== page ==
One Book at a Time by Allison Gray Giovannini
“Are you really going to keep all of these?” my husband asks. I stand there, panicked. This was the time I’d been dreading. We had three weeks to move into a new shared space. There were choices to be made and not a lot of time. Don’t get me wrong, my husband is an avid reader. But, he’s also able to read a book and then get rid of it. I, unfortunately, am not so gifted in the art of minimalism.
From apartment to apartment, I’ve lugged all of my books with me, many times picking up some additional friends along the way. Every single hardback, paperback, and college textbook has been nestled securely into a cardboard box, guaranteed a spot back on my shelf, likely only to gather dust until the next big move. Norton Anthology of American Literature, so nice to see you again. You should rest easy here next to the untouched-since-college copy of Poems of John Milton.
No, I did not want to keep all of these books. The thought of packing them again and then unpacking them made my head start to pound with dread and annoyance.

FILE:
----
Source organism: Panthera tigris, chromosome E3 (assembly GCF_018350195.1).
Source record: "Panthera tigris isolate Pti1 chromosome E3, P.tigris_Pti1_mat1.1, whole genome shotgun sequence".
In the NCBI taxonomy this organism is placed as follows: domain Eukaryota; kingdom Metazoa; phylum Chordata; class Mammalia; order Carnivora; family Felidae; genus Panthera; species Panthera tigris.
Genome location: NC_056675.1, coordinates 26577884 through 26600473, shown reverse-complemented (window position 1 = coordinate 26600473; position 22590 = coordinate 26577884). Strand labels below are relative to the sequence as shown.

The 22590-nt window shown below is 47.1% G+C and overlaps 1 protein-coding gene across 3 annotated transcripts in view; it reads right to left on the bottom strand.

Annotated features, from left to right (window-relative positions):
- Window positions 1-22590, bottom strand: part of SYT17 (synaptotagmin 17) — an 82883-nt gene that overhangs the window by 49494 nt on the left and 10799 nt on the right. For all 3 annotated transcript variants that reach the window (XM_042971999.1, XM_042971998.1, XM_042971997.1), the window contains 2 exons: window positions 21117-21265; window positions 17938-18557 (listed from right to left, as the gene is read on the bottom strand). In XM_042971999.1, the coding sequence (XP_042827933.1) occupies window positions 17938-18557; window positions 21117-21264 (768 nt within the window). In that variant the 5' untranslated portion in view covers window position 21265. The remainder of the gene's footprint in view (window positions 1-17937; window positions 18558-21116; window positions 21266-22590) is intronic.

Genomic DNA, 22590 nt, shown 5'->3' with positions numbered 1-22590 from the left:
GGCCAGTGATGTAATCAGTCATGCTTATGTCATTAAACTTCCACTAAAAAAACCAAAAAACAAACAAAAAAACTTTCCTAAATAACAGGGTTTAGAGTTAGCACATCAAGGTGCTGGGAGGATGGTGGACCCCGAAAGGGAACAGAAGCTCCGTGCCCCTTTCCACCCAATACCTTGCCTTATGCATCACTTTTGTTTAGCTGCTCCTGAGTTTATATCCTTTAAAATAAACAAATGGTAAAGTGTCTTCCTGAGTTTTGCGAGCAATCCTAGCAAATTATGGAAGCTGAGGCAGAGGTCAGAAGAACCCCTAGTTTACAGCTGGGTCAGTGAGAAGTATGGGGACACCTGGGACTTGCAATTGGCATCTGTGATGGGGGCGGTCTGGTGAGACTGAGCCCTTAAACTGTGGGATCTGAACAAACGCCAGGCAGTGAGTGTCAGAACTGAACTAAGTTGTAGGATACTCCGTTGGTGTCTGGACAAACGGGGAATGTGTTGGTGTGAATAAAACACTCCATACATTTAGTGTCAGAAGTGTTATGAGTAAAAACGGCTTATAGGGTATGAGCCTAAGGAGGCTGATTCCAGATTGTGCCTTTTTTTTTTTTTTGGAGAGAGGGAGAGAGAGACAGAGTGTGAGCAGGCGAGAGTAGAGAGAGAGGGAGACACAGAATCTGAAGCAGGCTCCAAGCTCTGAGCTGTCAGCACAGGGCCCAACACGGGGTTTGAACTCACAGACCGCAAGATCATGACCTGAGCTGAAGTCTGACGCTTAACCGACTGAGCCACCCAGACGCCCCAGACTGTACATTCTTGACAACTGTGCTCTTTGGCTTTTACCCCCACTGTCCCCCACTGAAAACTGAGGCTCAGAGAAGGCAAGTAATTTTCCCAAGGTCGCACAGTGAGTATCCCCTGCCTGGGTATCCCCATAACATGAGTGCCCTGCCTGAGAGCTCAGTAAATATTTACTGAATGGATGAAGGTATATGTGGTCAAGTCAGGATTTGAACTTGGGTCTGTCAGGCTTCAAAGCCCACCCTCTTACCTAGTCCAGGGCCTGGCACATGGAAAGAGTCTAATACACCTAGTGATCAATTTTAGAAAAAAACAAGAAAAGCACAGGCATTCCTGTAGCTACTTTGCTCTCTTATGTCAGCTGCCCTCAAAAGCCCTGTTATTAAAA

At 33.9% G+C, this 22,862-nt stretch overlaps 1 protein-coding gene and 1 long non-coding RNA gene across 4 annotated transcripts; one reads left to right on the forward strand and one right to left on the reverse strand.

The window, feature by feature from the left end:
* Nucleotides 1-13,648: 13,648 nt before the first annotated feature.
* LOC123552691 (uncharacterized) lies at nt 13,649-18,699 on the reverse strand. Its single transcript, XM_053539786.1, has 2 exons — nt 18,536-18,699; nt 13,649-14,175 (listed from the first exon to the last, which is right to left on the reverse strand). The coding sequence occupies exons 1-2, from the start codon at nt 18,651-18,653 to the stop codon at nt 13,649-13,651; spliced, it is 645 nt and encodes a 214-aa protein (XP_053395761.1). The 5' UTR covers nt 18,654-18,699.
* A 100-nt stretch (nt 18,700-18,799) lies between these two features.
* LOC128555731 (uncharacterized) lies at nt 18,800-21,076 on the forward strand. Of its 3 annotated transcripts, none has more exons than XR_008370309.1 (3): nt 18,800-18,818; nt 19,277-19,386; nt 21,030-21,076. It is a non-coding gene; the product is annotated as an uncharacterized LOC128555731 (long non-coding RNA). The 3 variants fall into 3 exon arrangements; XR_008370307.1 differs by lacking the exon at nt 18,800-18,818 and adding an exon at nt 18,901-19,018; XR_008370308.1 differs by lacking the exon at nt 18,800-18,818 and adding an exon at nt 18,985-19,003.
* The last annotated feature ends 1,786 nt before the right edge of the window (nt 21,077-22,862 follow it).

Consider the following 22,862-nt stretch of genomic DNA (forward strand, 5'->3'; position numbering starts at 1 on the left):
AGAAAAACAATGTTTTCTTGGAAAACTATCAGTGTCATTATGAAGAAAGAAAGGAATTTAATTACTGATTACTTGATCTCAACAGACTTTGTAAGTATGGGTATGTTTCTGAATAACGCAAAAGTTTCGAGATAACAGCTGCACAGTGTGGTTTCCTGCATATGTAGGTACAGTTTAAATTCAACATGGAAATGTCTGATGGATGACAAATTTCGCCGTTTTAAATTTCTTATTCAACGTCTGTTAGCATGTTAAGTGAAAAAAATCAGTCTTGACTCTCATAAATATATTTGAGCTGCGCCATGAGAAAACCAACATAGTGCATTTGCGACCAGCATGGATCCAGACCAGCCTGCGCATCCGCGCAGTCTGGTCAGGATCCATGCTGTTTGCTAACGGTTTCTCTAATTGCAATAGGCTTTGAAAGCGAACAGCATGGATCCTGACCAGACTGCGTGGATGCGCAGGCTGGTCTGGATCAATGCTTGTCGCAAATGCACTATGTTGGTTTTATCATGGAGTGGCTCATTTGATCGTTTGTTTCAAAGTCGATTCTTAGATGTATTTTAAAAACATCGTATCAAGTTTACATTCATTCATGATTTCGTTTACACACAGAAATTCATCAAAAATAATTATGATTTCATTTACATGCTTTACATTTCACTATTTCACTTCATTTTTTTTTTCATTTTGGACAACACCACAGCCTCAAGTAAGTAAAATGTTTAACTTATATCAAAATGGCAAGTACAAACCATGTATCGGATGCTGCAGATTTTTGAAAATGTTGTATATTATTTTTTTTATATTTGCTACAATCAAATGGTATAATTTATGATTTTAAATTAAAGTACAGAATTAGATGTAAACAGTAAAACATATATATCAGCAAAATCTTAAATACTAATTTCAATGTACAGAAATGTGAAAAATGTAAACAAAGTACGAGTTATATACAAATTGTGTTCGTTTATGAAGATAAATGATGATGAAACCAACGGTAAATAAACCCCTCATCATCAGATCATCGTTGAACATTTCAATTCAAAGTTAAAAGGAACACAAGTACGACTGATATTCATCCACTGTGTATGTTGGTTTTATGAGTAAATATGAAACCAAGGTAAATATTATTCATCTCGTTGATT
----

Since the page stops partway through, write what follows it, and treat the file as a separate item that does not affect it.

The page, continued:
What I thought would be a peaceful conversation with myself ended up being more of an interrogation in the beginning: Why did I have so many books? When did I plan to read them all? How did this book make it into my collection and how come I’ve kept it for so long? What did having this many books mean to me? Many questions and not a single answer.
I needed a plan. To formulate said plan, I did what anyone would do–Google it. Luckily for me, there were many results under the search “how to get rid of books.” I tried searching “how to get rid of books without being so neurotic,” but that search wasn’t as helpful.
My first step was starting with one shelf at a time. I would look at the top shelf of the first book case with a critical eye. If I hadn’t read the book and have owned it for more than a year, it was time to let it go (with some exceptions). The second step was the college test. If I read it in college but could not remember what the book was about, to the donation box it went. The third step was to get rid of any book I was embarrassed by and could not justify owning it within 60 seconds.
The pounding in my head from dread and annoyance began to subside. I started to feel something new, something lighter. It was relief. No, I was not really going to keep all of those books. One book at a time, bit by bit, I created room for us to grow and create memories without “all of these these” things getting in the way.
Allison Gray Giovannini is a fourth grade teacher at KIPP Austin Comunidad in Austin, Texas. She enjoys the occasional Texas thunderstorm, drinking iced coffee, and being a passenger on long road trips. You can follower her on Twitter @ag_giovannini.